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Thom Barker: It’s always the worst of times… or does it just seem that way?

Thom Barker
Thom Barker - Contributed

When I was in high school there was a group of us who fancied ourselves poets and artists and pacifists. One of the places conducive to highfalutin discussions on topics of politics and society and violence was art class, in which instruction was less structured and hands-on work could be completed while solving the ills of the world.

One afternoon our art teacher overheard our laments about what violent and uncertain times we lived in and weighed in on our discussion disputing the contention that the world of the late 1970s was as violent and uncertain as we were making it out to be.

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She was an older woman, although likely younger then than I am now. Even if she was in her late 40s at the time, she would have grown up during the Second World War, certainly violent times on an epic scale. Her point that really stuck with me, though, was how access to information can skew perspective. She rightly pointed that we lived in an incredible technological period when every home had a television, which, at any given time during around 16 hours a day, could broadcast a whopping nine channels, including news four times a day.

In her day, she had to go to the movies for the newsreels to get the latest and greatest news and even then it was well out of date. The difference in the world was not more violence, she said, it was more access to news about violence.

I can only imagine what she would think of the constant barrage of news (and misinformation and disinformation) today from 24-hour news channels and the minute-by-minute feeds on our ubiquitous hand-held devices. And, of course, following the time-honoured journalistic tradition of “if it bleeds, it leads,” a similar cadre of pacifistic high schoolers might conclude they live in the worst of times, both here at home and internationally.

In fact, they would be wrong on both counts.

From a mass violence perspective (i.e., war and oppression) the most violent period in human history was the first half of the 20th century according to many scholars. Despite the near daily headlines about conflict and oppression in parts of the world, statistics show we live in relatively peaceful times.

In terms of violence other than war, or interpersonal violence, Canada peaked in the 1960s and 1970s (perhaps we weren’t all wrong) and has been steadily declining since.

The two areas of violent crime for which that is not true are gun violence and sexual assault. Statisticians attribute the significant increase in sexual assault cases recently mostly to an increase in reporting as the stigma of doing so is slowly being lifted. The level of reporting remains low, nevertheless.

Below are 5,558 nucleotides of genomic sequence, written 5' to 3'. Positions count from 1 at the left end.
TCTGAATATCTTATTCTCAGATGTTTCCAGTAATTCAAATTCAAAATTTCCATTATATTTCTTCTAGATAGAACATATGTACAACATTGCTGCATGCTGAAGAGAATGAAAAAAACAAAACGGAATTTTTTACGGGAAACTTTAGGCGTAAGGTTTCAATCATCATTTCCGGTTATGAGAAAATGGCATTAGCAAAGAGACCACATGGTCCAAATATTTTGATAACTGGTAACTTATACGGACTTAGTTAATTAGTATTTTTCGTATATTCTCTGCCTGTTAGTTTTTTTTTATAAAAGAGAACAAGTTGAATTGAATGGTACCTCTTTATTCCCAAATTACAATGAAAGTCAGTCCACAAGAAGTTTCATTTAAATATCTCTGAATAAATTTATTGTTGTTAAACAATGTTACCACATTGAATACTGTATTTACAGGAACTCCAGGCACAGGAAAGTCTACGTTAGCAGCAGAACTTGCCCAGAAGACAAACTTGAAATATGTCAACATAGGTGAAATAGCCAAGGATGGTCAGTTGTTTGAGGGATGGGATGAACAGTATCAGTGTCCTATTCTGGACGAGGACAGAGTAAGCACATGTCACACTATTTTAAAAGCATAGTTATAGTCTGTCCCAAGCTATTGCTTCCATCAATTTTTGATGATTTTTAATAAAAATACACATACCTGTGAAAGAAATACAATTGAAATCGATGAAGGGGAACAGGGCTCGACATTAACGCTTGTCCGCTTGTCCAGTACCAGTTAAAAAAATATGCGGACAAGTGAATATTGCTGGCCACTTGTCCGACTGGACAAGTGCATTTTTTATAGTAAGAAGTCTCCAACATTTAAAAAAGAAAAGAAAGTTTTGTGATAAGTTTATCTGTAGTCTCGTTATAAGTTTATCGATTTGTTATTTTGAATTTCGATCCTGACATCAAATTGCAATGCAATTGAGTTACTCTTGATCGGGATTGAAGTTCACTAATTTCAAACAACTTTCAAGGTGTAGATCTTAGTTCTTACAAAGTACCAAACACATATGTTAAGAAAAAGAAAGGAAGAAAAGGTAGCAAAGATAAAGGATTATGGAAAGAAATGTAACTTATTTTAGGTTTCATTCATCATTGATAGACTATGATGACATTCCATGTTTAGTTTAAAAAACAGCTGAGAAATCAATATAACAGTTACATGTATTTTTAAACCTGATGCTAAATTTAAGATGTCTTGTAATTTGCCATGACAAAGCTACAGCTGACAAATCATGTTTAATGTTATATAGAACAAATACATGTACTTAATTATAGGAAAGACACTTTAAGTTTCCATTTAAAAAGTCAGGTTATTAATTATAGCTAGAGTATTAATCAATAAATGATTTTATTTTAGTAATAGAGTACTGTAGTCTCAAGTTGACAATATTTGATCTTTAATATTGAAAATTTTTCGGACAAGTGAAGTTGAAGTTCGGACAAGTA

With gun violence, on the other hand, an increase of 30 per cent in violent crimes involving firearms over the five years from 2013 to 2017 is almost certainly is an accurate reflection of rising rates.

It’s pretty easy for Canadians to be smug about our record of gun violence compared to our nearest neighbour, but we should never compare ourselves to the United States.

The U.S. is the outlier among developed nations. It is the data point statisticians would throw out because it skews the mean.

The countries we need to be comparing ourselves to are the countries of Europe. Canada ranks fourth out of 31 in firearms homicide rates behind only France, Germany and Italy.

And it is on the rise. Now, most of that is coming out of Saskatchewan—where I can tell you having lived there less than two years ago, there are wide-spread, almost American-style, attitudes toward gun control—and Ontario. The Ontario numbers are coming mostly out of Toronto.

It’s pretty easy for those of us in the rest of Canada to be smug about our record of gun violence compared to Toronto, but Frederickton might have a little bone to pick with that right now. It’s a big city problem… until it’s not.

We need to stop thinking that we don’t have a gun problem and start thinking about how to fix it. There is a direct correlation between access to guns and gun violence rates. The countries with the strictest laws (Australia, Japan, UK) and the least number of guns, have the lowest rates. Are these people less violent? You know they’re not, and non-gun-related violence statistics back that up.

If you’re a hunter, the beauty of guns is their lethality. If you’re a society trying to stem the tide of people using guns for interpersonal violence—or self-violence, which is an even bigger problem (80 per cent of gun deaths in Canada are suicides)—the problem with guns is their lethality.

But the debate is going nowhere because we also have a perspective problem. In addition to unprecedented access to legitimate information, technology has given us a soapbox whereby the shrill voices of conspiracy, hate and disinformation are increasingly finding their way into mainstream politics and high political office. The polarization in positions is becoming entrenched.

The short-term trend in Canada is more gun violence, but the long-term trend is less. The short-term trend in the world is more frequent terrorist attacks, but the short-term trend is less large-scale war. Despite the carnage we see 24-7, we live in relatively non-violent times.

That can change, and probably will, if we don’t find a way to talk to each other pacifically.

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